Saturday, May 1, 2010

Definition of 'Dated'


Promises Promises

Music by Burt Bacharach

Lyrics by Hal David

Book by Neil Simon

Directed and choreographed by Rob Ashford

Starring Kristin Chenoweth, Sean Hayes, Brooks Ashmanskas, Katie Finneran, Tony Goldwyn, Dick Latessa

Performances began March 27, 2010

Broadway Theatre, 1681 Broadway

Chuck Baxter works at Consolidated Life in Manhattan, a fact we know right from the beginning of the revival of the 1968 Burt Bacharach-Hal David-Neil Simon musical, Promises Promises. As our hero sits at his desk, a large sign descends with the company’s name in huge letters, five of which jump out during the opening scene and pretty much sum up Rob Ashford’s tepid production: “Consoli-DATED.”

From the cornball Simon book to the lukewarm Bacharach-David songs to the functional plot cribbed from Billy Wilder’s hit 1960 movie The Apartment—about a low-level corporate functionary who allows his superiors the use of his West 67th Street pad for their extramarital trysts in return for a not entirely undeserved promotion—Promises Promises reeks of a bygone era, a simultaneously sleazy and innocent artifact that begs its audience’s indulgence for a belabored 2-½ hours.

Chuck, as it happens, is head over heels for pretty cafeteria worker Fran Kubelik, but his feelings go unrequited, at least until he discovers that it’s Fran who’s his boss J.D. Sheldrake’s girl, meeting him at Chuck’s apartment. In true Wilder-Simon fashion, the one-liners and the fur fly until the forced, and not entirely believable, happy ending.

Ashford choreographs Promises Promises more persuasively than he directs. Scenes predicated on movement work well and are given the opportunity to breathe—the opening number, the Christmas party, the barroom scene that opens Act II—but these have little to do with the story. Whenever Promises Promises concentrates on Chuck and Fran’s delayed but inevitable hooking-up, it lies there inertly, unable to overcome Simon’s proficient but scattershot joking and the mostly unmemorable Bacharach-David numbers which, finally, make it difficult to care about our couple’s plight since they keep getting in the way for three or four minutes at a time.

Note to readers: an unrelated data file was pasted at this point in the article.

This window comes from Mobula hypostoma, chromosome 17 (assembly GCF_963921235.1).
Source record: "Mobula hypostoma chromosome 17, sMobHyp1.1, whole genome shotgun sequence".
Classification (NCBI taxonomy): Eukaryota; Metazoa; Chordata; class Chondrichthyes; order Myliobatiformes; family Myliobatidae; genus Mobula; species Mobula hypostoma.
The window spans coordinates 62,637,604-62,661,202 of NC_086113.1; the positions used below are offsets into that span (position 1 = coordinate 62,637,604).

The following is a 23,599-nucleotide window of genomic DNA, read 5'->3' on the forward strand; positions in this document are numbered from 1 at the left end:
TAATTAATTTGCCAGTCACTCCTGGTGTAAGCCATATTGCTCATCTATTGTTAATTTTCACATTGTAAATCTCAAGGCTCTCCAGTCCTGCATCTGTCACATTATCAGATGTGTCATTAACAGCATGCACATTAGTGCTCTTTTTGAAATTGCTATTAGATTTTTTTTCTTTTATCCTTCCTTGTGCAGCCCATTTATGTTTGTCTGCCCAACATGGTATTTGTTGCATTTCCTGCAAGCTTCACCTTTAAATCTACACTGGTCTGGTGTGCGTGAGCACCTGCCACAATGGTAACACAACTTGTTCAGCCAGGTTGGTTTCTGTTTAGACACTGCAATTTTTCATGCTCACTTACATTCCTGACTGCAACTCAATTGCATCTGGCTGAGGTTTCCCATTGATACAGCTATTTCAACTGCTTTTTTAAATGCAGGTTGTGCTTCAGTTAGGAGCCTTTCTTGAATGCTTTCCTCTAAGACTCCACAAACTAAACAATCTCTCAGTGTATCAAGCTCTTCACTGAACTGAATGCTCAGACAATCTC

Indeed, the score, except for the insanely hooky “I’m Never Gonna Fall in Love Again,” is one long mediocre pop tune. Even the hits shoehorned into the show so that Kristen Chenoweth can sing them—“I’ll Say a Little Prayer” and “A House Is Not a Home”—are interchangeable ballads, and Chenoweth sings them with a shrill, wavering voice, which doesn’t help.

Chenoweth, in fact, is ill-used as Fran. This boisterous, always vital singer-actress is one of our musical theater treasures, but she seems stumped at how to play this mouse. Unlike Shirley MacLaine in the movie, Chenoweth is never believable, and her tentative singing follows suit.

Sean Hayes was cast as Chuck because of his comedic chops honed on Will and Grace, while Encores’ Damn Yankees showed he could succeed in musical comedy. He brings a boyish charm to Chuck (Hayes looks like a younger, goofier John Edwards), although his excessive underlining of nearly every word is hardly needed. His serviceable singing is marred whenever he tries to hold a note; when he starts to waver, it’s as if like he’s gargling simultaneously as he sings.

Dick Latessa gets good laughs as Chuck’s next-door neighbor Dr. Dreyfuss, constantly amazed at the sexual goings-on in his apartment; you hear the rat-a-tat of prime Simon comedy in Latessa’s performance. Tony Goldwyn decently enacts boss J.D. Sheldrake, while Katie Finneran overdoes Marge, a tipsy bar pickup who goes home with Chuck. It’s already a showstopping part, but Finneran (egged on by Ashford, obviously) amps up the showboating to the point where it ceases being funny.

Scott Pask’s minimal sets and Bruce Pask’s spot-on costumes, lit flavorfully by Donald Holder, look puny on the Broadway Theater’s gargantuan stage; despite its modest pleasures, so does the entire show.

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